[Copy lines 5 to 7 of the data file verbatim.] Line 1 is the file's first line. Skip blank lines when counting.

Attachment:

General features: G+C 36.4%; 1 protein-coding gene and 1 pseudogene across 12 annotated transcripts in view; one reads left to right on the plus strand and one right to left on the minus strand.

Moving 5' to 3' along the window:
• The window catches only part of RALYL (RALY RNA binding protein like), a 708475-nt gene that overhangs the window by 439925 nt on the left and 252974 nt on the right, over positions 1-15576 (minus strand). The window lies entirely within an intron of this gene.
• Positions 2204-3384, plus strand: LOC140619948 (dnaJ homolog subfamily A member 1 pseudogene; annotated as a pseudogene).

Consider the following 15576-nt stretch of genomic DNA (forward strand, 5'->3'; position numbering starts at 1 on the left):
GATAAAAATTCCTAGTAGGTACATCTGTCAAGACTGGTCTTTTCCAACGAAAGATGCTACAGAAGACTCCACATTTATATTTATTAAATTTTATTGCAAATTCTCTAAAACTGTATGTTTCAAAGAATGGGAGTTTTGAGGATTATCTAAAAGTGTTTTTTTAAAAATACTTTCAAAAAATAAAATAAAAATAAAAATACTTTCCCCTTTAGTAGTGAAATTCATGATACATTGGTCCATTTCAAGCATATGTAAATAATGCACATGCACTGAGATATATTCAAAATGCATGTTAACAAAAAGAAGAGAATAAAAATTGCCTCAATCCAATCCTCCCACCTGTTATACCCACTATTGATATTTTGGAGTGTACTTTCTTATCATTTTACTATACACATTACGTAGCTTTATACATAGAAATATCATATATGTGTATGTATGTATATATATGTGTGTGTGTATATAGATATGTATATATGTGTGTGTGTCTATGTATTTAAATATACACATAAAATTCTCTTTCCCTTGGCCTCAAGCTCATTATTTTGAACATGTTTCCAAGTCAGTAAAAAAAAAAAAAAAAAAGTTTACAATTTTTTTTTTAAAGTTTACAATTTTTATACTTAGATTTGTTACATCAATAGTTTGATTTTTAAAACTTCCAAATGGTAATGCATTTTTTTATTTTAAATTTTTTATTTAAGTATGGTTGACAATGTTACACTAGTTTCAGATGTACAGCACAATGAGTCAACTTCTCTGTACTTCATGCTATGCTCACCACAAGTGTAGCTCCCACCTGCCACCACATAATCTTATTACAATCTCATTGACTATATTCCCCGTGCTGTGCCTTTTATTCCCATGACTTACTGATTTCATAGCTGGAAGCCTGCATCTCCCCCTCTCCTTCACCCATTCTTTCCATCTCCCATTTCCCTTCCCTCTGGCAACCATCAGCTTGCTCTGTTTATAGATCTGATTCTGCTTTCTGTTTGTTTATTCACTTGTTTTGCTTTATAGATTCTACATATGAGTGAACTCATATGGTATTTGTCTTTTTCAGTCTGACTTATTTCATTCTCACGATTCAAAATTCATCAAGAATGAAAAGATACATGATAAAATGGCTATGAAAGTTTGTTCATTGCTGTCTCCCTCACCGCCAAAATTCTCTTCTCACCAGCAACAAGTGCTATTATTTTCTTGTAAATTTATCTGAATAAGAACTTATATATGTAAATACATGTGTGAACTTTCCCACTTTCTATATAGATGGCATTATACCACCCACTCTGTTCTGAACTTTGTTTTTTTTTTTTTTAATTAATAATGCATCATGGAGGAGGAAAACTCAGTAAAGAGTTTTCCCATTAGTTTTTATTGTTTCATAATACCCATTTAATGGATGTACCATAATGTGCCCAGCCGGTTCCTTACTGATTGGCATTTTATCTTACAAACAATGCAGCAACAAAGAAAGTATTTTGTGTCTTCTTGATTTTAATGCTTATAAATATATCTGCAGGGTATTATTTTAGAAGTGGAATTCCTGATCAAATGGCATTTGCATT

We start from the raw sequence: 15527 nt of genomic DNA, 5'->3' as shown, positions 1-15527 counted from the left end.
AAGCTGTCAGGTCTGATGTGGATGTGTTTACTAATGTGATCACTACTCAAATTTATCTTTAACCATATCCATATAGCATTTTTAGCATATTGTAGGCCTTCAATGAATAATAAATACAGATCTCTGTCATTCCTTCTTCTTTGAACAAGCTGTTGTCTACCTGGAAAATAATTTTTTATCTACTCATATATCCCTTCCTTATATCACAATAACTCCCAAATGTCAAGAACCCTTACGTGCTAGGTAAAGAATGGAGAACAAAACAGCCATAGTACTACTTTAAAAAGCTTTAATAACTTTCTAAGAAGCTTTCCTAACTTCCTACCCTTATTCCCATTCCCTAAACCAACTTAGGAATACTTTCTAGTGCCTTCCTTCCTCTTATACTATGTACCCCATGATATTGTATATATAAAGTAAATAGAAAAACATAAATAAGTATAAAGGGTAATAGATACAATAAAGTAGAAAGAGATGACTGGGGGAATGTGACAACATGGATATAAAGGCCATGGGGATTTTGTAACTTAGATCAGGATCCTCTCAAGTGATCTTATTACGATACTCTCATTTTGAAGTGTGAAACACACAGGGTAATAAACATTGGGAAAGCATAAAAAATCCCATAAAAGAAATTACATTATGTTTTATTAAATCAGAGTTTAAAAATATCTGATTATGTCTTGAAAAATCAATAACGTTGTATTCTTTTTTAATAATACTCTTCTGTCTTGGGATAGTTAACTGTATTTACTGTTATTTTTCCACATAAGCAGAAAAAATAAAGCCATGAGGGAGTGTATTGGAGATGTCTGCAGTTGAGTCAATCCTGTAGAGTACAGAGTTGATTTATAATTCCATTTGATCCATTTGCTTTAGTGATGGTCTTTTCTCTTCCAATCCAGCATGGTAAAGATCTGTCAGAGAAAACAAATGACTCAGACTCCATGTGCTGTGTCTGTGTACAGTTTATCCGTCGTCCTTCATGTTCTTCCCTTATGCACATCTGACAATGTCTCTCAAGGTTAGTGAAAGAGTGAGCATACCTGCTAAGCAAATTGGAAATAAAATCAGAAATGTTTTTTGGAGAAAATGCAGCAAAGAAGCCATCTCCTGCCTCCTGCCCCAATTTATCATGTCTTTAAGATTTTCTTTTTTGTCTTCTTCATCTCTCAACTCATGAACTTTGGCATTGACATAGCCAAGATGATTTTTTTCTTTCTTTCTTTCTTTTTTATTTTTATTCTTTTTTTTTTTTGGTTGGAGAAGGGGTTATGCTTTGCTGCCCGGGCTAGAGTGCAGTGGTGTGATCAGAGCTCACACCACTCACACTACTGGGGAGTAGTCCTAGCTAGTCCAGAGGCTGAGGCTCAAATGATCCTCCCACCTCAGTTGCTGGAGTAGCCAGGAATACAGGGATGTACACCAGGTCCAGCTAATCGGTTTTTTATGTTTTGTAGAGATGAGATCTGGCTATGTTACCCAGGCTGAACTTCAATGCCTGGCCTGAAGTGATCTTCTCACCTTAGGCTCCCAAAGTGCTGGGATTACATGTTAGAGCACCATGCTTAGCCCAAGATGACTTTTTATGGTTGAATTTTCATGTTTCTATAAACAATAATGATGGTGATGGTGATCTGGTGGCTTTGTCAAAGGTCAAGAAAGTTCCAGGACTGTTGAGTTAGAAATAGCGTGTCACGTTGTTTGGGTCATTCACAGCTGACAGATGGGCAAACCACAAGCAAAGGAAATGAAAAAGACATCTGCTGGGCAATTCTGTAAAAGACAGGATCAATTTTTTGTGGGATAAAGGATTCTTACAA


Consider the following 15576-nt stretch of genomic DNA (forward strand, 5'->3'; position numbering starts at 1 on the left):
GATAAAAATTCCTAGTAGGTACATCTGTCAAGACTGGTCTTTTCCAACGAAAGATGCTACAGAAGACTCCACATTTATATTTATTAAATTTTATTGCAAATTCTCTAAAACTGTATGTTTCAAAGAATGGGAGTTTTGAGGATTATCTAAAAGTGTTTTTTTAAAAATACTTTCAAAAAATAAAATAAAAATAAAAATACTTTCCCCTTTAGTAGTGAAATTCATGATACATTGGTCCATTTCAAGCATATGTAAATAATGCACATGCACTGAGATATATTCAAAATGCATGTTAACAAAAAGAAGAGAATAAAAATTGCCTCAATCCAATCCTCCCACCTGTTATACCCACTATTGATATTTTGGAGTGTACTTTCTTATCATTTTACTATACACATTACGTAGCTTTATACATAGAAATATCATATATGTGTATGTATGTATATATATGTGTGTGTGTATATAGATATGTATATATGTGTGTGTGTCTATGTATTTAAATATACACATAAAATTCTCTTTCCCTTGGCCTCAAGCTCATTATTTTGAACATGTTTCCAAGTCAGTAAAAAAAAAAAAAAAAAAGTTTACAATTTTTTTTTTAAAGTTTACAATTTTTATACTTAGATTTGTTACATCAATAGTTTGATTTTTAAAACTTCCAAATGGTAATGCATTTTTTTATTTTAAATTTTTTATTTAAGTATGGTTGACAATGTTACACTAGTTTCAGATGTACAGCACAATGAGTCAACTTCTCTGTACTTCATGCTATGCTCACCACAAGTGTAGCTCCCACCTGCCACCACATAATCTTATTACAATCTCATTGACTATATTCCCCGTGCTGTGCCTTTTATTCCCATGACTTACTGATTTCATAGCTGGAAGCCTGCATCTCCCCCTCTCCTTCACCCATTCTTTCCATCTCCCATTTCCCTTCCCTCTGGCAACCATCAGCTTGCTCTGTTTATAGATCTGATTCTGCTTTCTGTTTGTTTATTCACTTGTTTTGCTTTATAGATTCTACATATGAGTGAACTCATATGGTATTTGTCTTTTTCAGTCTGACTTATTTCATTCTCACGATTCAAAATTCATCAAGAATGAAAAGATACATGATAAAATGGCTATGAAAGTTTGTTCATTGCTGTCTCCCTCACCGCCAAAATTCTCTTCTCACCAGCAACAAGTGCTATTATTTTCTTGTAAATTTATCTGAATAAGAACTTATATATGTAAATACATGTGTGAACTTTCCCACTTTCTATATAGATGGCATTATACCACCCACTCTGTTCTGAACTTTGTTTTTTTTTTTTTTAATTAATAATGCATCATGGAGGAGGAAAACTCAGTAAAGAGTTTTCCCATTAGTTTTTATTGTTTCATAATACCCATTTAATGGATGTACCATAATGTGCCCAGCCGGTTCCTTACTGATTGGCATTTTATCTTACAAACAATGCAGCAACAAAGAAAGTATTTTGTGTCTTCTTGATTTTAATGCTTATAAATATATCTGCAGGGTATTATTTTAGAAGTGGAATTCCTGATCAAATGGCATTTGCATT

We start from the raw sequence: 15527 nt of genomic DNA, 5'->3' as shown, positions 1-15527 counted from the left end.